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Type: Conference paper
Title: Water distribution system optimisation accounting for a range of future possible carbon prices
Author: Wu, W.
Simpson, A.
Maier, H.
Citation: WDSA 2008: Proceedings of the 10th Annual Water Distribution Systems Analysis Conference, August 17-20, 2008, Kruger National Park, South Africa / K. Van Zyl (ed.) 12 p.
Publisher: American Society of Civil Engineers
Publisher Place: United States
Issue Date: 2008
ISBN: 9780784410240
Conference Name: Annual Water Distribution Systems Analysis Conference (10th : 2008 : Kruger National Park, South Africa)
Abstract: Climate change, especially global warming caused by human activities presents serious global risks. Mitigating global warming by reducing greenhouse gas (GHG) emissions is a unique challenge facing our generation. In order to tackle this challenge, many measures are being developed, among which carbon trading is a popular one. In this paper, a new paradigm for the design of water distribution systems (WDSs) is being developed under a possible emission trading scheme. In this paradigm, minimisation of the costs of GHG emissions is incorporated into the optimisation of WDSs either as one part of the objective or as a second objective. A multi-objective genetic algorithm (MOGA) called WSMGA (water system multi-objective genetic algorithm) has been developed to solve this problem. The time value of both the system costs and the costs from GHG emissions has been taken into account by using present value analysis. Following the Stern Review Report there is controversy as to what discount rate should be used in present value analysis for mitigation of climate change, consequently two different discount rates have been used in this study. The impacts that the carbon prices used in the emission trading scheme have on the optimisation of WDSs have been explored for two hypothetical case studies. The optimisation results show that the different carbon prices used lead to different solutions in the single-objective optimisation formulation. In general, a network with larger pipes is chosen when a higher carbon price is used. In contrast, the carbon price used has no impact on the multi-objective optimisation results. However, different carbon prices lead to different amounts of savings in greenhouse gas costs resulting from the same amount of increase in system costs for the same ordered set of Pareto-optimal solutions. ©ASCE 2009.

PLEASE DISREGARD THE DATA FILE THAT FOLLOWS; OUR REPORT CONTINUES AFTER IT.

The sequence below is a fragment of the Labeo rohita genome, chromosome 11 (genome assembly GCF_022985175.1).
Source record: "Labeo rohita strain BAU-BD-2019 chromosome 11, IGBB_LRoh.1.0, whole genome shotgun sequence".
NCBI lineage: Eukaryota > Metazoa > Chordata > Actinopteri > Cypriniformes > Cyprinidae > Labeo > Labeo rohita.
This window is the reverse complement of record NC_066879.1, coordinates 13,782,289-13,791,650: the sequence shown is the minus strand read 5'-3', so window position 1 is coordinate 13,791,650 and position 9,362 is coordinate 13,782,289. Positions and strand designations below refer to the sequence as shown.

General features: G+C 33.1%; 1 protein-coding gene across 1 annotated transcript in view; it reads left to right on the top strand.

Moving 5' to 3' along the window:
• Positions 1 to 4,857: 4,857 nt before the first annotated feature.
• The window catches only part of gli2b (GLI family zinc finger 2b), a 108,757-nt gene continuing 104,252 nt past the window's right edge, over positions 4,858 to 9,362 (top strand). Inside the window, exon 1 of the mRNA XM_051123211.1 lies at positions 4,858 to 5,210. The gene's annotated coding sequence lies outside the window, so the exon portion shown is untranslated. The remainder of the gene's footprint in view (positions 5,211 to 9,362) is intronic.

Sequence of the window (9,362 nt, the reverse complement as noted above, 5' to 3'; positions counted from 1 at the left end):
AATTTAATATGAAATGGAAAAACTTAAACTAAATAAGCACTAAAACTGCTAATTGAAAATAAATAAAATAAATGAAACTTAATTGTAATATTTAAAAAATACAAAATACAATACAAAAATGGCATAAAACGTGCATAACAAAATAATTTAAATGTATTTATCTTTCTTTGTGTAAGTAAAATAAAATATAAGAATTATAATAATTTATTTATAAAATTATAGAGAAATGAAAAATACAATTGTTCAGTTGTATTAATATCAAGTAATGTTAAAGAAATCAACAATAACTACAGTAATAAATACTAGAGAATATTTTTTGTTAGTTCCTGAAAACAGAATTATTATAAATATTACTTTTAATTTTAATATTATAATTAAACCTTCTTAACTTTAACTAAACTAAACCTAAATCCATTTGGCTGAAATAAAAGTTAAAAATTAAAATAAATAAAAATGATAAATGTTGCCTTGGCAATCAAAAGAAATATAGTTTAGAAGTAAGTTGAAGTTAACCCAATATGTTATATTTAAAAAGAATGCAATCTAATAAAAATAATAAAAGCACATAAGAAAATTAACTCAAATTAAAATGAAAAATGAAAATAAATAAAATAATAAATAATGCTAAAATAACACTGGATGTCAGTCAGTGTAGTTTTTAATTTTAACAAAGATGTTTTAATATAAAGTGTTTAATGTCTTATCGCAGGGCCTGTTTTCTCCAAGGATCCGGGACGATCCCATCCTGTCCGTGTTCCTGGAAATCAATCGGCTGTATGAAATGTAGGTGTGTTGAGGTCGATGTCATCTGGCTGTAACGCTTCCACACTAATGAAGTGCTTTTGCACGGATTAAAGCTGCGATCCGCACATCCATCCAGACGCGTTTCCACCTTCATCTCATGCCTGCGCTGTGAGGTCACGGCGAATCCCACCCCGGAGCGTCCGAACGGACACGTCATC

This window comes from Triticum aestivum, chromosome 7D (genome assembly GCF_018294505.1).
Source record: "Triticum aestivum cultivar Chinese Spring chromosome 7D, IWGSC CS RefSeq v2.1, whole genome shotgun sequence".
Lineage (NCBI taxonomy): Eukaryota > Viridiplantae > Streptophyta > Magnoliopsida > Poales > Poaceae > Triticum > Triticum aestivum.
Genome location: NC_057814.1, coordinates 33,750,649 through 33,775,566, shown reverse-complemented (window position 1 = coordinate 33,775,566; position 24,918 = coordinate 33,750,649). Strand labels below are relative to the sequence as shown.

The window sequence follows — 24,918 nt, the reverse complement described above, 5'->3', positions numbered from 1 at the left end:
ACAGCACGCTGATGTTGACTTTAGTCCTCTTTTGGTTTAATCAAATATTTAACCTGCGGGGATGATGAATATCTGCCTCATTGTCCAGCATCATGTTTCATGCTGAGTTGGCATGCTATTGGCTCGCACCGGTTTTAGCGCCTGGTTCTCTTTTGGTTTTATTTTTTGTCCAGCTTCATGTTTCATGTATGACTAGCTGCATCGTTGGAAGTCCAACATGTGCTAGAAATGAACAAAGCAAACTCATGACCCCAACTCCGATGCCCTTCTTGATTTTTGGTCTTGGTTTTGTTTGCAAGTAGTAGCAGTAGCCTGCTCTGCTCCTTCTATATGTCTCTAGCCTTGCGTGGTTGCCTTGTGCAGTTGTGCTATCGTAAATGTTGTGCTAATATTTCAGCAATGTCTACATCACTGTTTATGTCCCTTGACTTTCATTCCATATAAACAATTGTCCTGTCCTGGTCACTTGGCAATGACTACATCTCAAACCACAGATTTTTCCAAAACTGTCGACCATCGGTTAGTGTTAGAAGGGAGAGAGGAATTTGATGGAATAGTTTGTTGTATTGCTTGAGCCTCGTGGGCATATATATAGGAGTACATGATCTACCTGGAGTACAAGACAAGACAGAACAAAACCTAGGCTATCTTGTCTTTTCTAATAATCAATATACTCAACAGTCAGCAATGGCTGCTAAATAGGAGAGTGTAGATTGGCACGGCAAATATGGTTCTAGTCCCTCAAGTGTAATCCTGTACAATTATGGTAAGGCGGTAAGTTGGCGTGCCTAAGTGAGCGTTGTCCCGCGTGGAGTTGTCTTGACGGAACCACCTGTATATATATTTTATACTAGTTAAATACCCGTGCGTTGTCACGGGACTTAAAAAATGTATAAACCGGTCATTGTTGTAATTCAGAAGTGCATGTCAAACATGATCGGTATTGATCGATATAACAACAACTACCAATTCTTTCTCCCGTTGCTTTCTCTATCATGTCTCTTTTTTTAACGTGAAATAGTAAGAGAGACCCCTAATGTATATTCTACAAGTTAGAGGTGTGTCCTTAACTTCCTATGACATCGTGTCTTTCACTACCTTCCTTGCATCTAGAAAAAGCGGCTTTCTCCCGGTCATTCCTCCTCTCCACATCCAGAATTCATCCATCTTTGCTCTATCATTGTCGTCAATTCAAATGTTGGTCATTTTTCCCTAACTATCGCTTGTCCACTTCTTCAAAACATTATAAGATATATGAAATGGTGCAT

Description: Also cited as: ASCE Conference Proceedings, 2008; 340: 25
Rights: ©2008 ASCE
DOI: 10.1061/41024(340)25
Appears in Collections:Aurora harvest 5
Civil and Environmental Engineering publications
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